Instantly, an inquiry that had been getting an error started running all the way through…like cold molasses. For those of you that have no clue what molasses is, let’s just say it was excruciatingly slow. I’m impatient. If my computer takes 2-3 seconds to do something, I’m doing the three-finger salute (Ctrl+Alt+Del). This was taking a good 45 seconds. And the diagnostic utilities from the accounting vendor seemed to be in a loop. One day I let them run for 8 hours…the process still didn’t finish.

I got the bright idea to try loading the data on another database vendor’s product (the accounting software gave me a choice of 3). Low and behold, it was instant. I tried the query on the first database vendor’s SQL query utility. Bang! Instant result.

So–let’s see–the problem is not corrupt data (that problem has gone away). The problem isn’t in the data itself (it works on another database). The problem must be in the software.

Monday I got the result from the vendor: The hotfix will be available on Wed. We’ll see if that fixes the problem.

Note: It was available Tuesday. It fixed the problem!

Sage ERP Accpac 6.0 Accounting Software – YouTube

Sage ERP Accpac 6.0 has been out going on a year now. Version 6.1 is due soon. This overview from YouTube is still worth watching for the direction of the product. As we noted in our review of the product, the new development environment is based on Google Web Toolkit (GWT). The next version is supposed to have more of the environment converted to the new UI. When the UI is fully converted to the new development environment, we’ll review it again. Accounting software selection and industry specific software are our special areas of expertise.

Sage ERP Accpac 6.0 Overview – YouTube.

Peachtree vs. Quickbooks Review — Sort of

Dave Matthew has emailed me a couple of times telling me that I should take a look at his Peachtree vs. QuickBooks review. As per the usual review, there is the list of features with a checkmark in the column indicating whether each package has the feature. And therein lies the problem with all reviews of this type. The list of features is chosen not to be comprehensive, but to reflect whatever bias the review has.
In the products compared, I note quickly the omission of Intuit’s QuickBooks Enterprise Solution–considerably more expensive than the others, but lifting the 5 user limit.
Bottom line: if you’re looking for a review to tell you which product is “best,” you have to define what you mean by “best.” My experience is that “best” is different for every client. Don’t buy software based on reviews, and be very suspicious of any review you see. Ask yourself, does the reviewer have bias? What is it? What economic stake do they have in the outcome of your decision? (As an example, you should know that I work with QuickBooks. I also work with a Sage product and a Microsoft product in the same general space.)
Second bottom line: Most really small businesses (less than 5 users) don’t really need much accounting. They see it as a cost center, and use it to keep records they are required to keep. In this space, you can pretty much choose whatever you want. Most of our clients wind up picking QuickBooks for a simple reason: Most bookkeepers and accountants are familiar with it. Unfortunately, there’s no other software so ubiquitous.
David, I’m not sure that was what you wanted, but it’s the opinion of someone with just over 25 years experience in what is now the ERP space.
Peachtree vs Quickbooks | A Comparison for Small Business Owners

Oracle Believes ERP Market is Recovering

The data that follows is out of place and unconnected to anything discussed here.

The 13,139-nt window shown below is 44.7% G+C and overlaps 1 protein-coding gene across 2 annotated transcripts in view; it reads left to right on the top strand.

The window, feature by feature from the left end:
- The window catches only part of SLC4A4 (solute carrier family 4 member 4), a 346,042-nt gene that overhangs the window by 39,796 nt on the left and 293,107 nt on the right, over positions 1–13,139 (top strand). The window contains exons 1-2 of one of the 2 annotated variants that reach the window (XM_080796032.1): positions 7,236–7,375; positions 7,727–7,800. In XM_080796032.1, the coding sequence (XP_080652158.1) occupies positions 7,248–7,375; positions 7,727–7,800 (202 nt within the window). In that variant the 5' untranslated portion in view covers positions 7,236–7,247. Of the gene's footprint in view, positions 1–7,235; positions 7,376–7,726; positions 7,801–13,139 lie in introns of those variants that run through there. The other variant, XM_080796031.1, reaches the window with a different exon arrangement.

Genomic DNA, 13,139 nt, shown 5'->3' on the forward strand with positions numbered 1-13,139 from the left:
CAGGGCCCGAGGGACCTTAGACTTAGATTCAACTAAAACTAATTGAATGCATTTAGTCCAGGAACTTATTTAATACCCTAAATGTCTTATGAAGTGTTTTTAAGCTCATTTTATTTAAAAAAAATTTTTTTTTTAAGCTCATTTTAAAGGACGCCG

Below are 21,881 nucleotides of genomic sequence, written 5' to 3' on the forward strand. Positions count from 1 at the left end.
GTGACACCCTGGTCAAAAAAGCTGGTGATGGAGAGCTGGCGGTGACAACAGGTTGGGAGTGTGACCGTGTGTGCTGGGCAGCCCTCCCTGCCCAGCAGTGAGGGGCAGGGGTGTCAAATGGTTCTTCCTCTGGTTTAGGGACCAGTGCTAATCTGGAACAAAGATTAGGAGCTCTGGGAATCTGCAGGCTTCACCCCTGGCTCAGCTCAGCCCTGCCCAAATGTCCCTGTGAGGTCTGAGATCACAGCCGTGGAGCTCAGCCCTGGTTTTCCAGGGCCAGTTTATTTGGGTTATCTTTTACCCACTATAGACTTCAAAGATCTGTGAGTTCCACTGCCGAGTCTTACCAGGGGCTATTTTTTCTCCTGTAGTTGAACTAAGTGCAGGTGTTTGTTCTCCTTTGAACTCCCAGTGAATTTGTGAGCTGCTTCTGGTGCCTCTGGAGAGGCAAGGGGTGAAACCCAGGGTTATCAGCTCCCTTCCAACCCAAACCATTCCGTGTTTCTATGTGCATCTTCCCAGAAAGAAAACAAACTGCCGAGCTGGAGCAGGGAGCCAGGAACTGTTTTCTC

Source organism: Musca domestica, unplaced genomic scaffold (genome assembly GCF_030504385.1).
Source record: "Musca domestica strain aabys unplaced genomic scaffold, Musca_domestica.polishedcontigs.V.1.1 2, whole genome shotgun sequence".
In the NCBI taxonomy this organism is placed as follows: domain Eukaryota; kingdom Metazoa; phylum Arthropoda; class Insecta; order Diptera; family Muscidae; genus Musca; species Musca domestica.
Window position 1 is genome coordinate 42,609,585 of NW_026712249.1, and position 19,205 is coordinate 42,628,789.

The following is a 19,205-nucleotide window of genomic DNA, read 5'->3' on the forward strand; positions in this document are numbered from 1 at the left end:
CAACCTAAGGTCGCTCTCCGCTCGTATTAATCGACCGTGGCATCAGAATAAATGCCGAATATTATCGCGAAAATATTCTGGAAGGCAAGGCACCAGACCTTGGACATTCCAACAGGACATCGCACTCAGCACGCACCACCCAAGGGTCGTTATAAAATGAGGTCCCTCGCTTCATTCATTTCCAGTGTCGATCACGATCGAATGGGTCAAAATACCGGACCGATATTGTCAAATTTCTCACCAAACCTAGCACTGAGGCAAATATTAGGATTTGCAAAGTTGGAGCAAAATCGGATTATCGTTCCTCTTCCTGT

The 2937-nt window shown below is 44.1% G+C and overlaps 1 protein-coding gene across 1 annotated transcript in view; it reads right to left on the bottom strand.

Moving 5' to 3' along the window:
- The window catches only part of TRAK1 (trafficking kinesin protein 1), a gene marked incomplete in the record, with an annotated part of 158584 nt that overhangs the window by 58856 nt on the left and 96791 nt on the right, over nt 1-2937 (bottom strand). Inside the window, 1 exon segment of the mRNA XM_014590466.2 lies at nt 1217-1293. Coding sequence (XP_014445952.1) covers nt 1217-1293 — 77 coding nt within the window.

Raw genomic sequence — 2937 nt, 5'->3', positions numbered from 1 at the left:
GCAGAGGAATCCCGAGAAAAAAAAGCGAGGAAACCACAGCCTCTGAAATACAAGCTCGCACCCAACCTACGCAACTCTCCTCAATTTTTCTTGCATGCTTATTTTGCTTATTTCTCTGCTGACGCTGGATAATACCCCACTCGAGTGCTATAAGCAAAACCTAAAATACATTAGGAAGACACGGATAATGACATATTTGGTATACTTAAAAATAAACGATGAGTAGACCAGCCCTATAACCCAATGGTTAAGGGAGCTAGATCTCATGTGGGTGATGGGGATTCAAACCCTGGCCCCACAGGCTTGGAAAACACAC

The title of the article below seems a bit misleading to me. It’s not clear to me that there is evidence of SAP’s unravelling, unless the reference is to SAP losing market share. Furthermore, I don’t think at this point that this can be identified as a permanent trend, perhaps the market segments that SAP targets are more affected by the global recession than Oracle’s market segments.
It is, however, encouraging to see one more voice added to the chorus of voices in support of a recovery.
Oracle Says Market’s Recovering But SAP’s Unraveling – Global CIO Blog – InformationWeek

A QuickBooks Blog Entry

Block does a good job of pointing out the advantages of QuickBooks vis-a-vis Peachtree here. If you are thinking of purchasing one or the other, you might want to consider his ideas.
He is correct that there are a large number of QB add-ons, and that the SDK provides an API (application programmer interface) that is very functional. I suspect however, that the number of downloads of the SDK indicates more that it is free and there is interest than that this many products will be built for QuickBooks. One should also know that some of the add-ons will not work together so if you need one, you’re good. If you need two, be sure they are compatible.
The point that is omitted is that almost no one purchases QuickBooks because it has all the features they need. They purchase it because it is (a) very inexpensive (I almost wrote cheap), and (b) many bookkeepers and CPAs know it. These are very important considerations, and are part of the reason that Data Guidance Group supports the product.
However, with any software selection, it is important to understand the needs of the business before purchasing. There are some things that QuickBooks does not do or does not do well which indicate a need for other options. There are also things that SAP or J D Edwards does not do or does not do well. All of these need to be considered.
To put it succinctly, a partner in the CPA firm I worked for 20 years ago once asked me, “What is the best computer?”
My answer (still): “That all depends on what you are trying to do.” QuickBooks vs. Peachtree, QuickBooks add-ons

New Version of Outlook Sync for Dynamics NAV 5.0

When Dynamics NAV 5.0 came out, one of the revisions to the product that I liked the most was the Outlook Sync revision. In the previous version, the Sync was real time, but I had problems with it. It duplicated data in both Contacts and Appointments, and I always wanted to be able to extract data from NAV into Outlook.
5.0 offered me this ability. There’s a new release of the sync product. It’s basically a re-do of some key areas. Take a look at the MS blog entry and tell us what you think.
MSDN Blog Postings サ Outlook Integration Update for Microsoft Dynamics NAV 5.0